Stories from a Home Inspector – Vol.1

cat tales

*The following story is a true tale from a recent home inspection. The names and identities of those involved have been concealed for their privacy and sometimes dignity.

Any guess on what is going to follow?

“I opened the door to the three-story townhome and saw my opponent on the steps in front of me. From the moment I opened the door, it started. First hissing, then it came closer one step at a time. Even though I was prepared and knew this might happen, I was still caught off guard by the bold nature of its assault. There was no avoiding the confrontation. I had been forewarned.

Let me back up. At 10 pm a phone call as a home inspector is usually not a good thing. Especially when it comes from a realtor regarding an inspection for the following day. On the phone was the buying agent for my 8:30 am inspection the next day. They were inquiring if it would be possible to reschedule the inspection due to a very unruly (they used the word ‘evil’) tenant that would be at the inspection. When the realtor and home buyer had been there previously to view the house, they too had been frightened by the aggressor.

I told the realtor that it was too late to reschedule the appointment. We require far more than 10 hours of lead time before a cancellation. Our schedules are often booked a week out, and there would be a cancellation fee involved. I told her I was willing to face the opponent the next morning and was confident I would prevail. After all, how bad could it be?

cat tales

After sizing up the creature that was before me, I proceeded to match its movement step for step. It continued its hissing and I prepared for evasive maneuvers. Thankfully I came prepared. I brought a secret weapon that would force my nemesis to retreat so that I could fulfill my duty as a home inspector: a thorough evaluation of this home so the client had a clear, complete picture of the current condition of the property. This was important – they should not be expected to proceed with a real estate transaction without a complete home inspection report.

It retreated back up the steps. However, there was a problem. The stairs take a 90-degree turn to the right and I could not see around the corner. How could I be sure I would not be pounced upon? I had no choice but to proceed bravely and take my chances. Thankfully it was towards the top of the steps and I could deploy my defense tactics and make it retreat further.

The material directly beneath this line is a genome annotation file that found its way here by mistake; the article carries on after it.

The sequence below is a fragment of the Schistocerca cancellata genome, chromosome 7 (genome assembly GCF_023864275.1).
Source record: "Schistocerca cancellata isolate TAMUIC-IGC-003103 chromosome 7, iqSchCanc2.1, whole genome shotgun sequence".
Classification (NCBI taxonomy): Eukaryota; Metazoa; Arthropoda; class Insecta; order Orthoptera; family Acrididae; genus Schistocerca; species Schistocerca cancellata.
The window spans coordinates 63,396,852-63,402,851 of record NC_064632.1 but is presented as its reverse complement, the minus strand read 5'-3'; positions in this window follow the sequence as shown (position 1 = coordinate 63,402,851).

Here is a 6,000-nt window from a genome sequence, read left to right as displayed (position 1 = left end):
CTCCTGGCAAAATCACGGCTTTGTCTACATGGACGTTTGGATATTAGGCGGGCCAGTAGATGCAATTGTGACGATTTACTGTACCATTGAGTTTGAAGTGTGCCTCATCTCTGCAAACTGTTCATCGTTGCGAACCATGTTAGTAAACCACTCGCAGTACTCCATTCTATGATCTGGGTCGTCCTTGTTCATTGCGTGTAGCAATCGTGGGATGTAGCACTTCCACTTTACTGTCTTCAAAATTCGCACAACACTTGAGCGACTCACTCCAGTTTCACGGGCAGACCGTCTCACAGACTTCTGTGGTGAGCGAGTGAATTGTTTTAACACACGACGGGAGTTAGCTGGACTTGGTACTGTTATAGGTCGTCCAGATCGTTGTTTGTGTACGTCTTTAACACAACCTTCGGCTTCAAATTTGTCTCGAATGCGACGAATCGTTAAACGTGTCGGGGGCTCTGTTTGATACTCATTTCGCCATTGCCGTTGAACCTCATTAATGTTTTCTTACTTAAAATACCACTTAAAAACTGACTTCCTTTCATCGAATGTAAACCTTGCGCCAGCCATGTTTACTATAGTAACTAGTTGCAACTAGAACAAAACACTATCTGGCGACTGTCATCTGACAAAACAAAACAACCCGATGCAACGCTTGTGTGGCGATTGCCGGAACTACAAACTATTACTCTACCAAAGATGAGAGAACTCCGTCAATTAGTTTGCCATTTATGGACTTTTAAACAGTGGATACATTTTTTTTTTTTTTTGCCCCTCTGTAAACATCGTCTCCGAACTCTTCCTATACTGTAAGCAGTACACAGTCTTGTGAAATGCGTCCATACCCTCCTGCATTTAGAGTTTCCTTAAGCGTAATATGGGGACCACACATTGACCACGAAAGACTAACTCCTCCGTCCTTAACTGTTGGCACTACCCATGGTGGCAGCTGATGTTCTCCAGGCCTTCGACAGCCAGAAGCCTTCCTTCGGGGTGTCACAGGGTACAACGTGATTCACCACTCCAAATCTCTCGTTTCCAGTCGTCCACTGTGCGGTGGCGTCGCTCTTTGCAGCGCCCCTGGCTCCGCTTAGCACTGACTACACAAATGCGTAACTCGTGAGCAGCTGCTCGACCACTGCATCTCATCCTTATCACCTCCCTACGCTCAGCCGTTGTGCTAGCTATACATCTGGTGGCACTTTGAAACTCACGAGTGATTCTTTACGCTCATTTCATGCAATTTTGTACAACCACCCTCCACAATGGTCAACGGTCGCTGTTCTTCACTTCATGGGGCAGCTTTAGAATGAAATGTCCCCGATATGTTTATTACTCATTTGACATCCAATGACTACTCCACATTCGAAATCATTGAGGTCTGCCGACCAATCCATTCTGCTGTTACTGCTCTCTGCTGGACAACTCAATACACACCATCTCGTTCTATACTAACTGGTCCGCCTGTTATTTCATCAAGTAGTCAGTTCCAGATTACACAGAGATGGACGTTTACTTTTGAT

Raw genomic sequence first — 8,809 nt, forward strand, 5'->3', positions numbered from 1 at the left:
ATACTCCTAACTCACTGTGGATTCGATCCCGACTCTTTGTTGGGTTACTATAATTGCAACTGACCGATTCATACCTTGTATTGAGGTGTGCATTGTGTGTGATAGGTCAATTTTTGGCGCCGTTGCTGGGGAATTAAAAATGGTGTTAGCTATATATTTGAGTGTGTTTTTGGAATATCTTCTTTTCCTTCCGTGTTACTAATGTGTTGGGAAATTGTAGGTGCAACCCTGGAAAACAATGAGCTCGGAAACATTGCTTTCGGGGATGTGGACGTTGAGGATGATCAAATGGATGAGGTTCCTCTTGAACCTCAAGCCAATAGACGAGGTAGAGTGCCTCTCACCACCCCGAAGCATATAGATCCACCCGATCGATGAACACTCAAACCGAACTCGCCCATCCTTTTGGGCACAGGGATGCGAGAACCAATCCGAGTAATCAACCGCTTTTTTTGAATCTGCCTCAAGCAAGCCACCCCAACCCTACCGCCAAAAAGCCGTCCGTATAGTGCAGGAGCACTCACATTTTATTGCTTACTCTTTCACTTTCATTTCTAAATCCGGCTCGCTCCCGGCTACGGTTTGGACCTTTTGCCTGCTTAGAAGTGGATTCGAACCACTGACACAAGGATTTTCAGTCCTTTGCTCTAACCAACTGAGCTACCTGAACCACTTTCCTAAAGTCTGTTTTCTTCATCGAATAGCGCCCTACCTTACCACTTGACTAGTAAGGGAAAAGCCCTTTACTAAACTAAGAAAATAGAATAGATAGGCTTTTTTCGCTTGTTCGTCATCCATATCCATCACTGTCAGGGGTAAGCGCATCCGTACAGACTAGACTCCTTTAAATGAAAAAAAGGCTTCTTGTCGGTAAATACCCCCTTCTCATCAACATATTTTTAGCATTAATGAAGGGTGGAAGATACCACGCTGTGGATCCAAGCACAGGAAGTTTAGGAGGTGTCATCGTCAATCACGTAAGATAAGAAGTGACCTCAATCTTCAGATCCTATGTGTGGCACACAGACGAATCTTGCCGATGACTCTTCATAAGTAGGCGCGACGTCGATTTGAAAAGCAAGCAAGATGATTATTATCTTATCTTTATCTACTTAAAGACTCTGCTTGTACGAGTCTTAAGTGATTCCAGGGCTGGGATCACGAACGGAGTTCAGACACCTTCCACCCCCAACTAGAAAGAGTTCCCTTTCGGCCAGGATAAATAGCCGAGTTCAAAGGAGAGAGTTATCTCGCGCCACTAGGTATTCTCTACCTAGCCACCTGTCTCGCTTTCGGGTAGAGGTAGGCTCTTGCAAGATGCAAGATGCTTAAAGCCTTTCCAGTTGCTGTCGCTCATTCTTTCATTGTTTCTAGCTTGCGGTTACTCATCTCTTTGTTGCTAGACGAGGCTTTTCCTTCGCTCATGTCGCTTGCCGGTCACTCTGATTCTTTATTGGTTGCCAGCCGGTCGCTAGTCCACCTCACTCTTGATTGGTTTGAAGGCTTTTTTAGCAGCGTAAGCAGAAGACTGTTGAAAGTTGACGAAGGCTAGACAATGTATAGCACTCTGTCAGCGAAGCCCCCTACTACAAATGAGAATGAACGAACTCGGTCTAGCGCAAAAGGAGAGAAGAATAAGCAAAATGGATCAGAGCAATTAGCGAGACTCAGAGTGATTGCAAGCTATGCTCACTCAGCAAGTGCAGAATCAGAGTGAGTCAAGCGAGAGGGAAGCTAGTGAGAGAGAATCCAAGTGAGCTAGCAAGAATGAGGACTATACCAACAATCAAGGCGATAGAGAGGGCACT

On the second floor, there was a half bath, kitchen, and living room. All needed a thorough evaluation. I kept one eye on the beast and continued with my inspection. The hissing continued and so did the advances. Under these conditions, there is no way I could do a thorough job. So I went on the offensive and forced it up to the third floor – the master bedroom – under the bed. Once there, I took a quick look around and then closed the door. 

The rest of the inspection went very well. I was able to be deliberate and thorough as I checked windows and doors, bathroom fixtures, walls, and ceilings, looking for anything that was out of place or not as it should be. I noted nail pops, plumbing leaks, and even a failed window seal. This is how an inspection is supposed to go. 

I completed the inspection, noted that my evaluation of the master bedroom was limited due to an unruly tenant in that room, and double-checked to make sure I marked all the boxes in my inspection report template. When I was sure I was all finished, I went back upstairs, opened the door to the master bedroom, and ran as fast as I could down two flights of stairs. I locked the door and headed to the sanctuary of my vehicle.  

Thankfully I didn’t see the cat again. My speed and agility on the steps were enough to ensure my own safety.”

What do we learn from this story?

We are pet people – and most pets are kind and cordial. However, we have had instances with a variety of pets that make it difficult to do our jobs. From the perspective of a pet, strangers can cause anxiety. For the safety of the pet and their well-being, please be sure to kennel your pets during a home inspection. It really is important so we can do a thorough evaluation.  It usually won’t take more than a couple of hours and is in the best interest of everyone involved. Thanks for reading.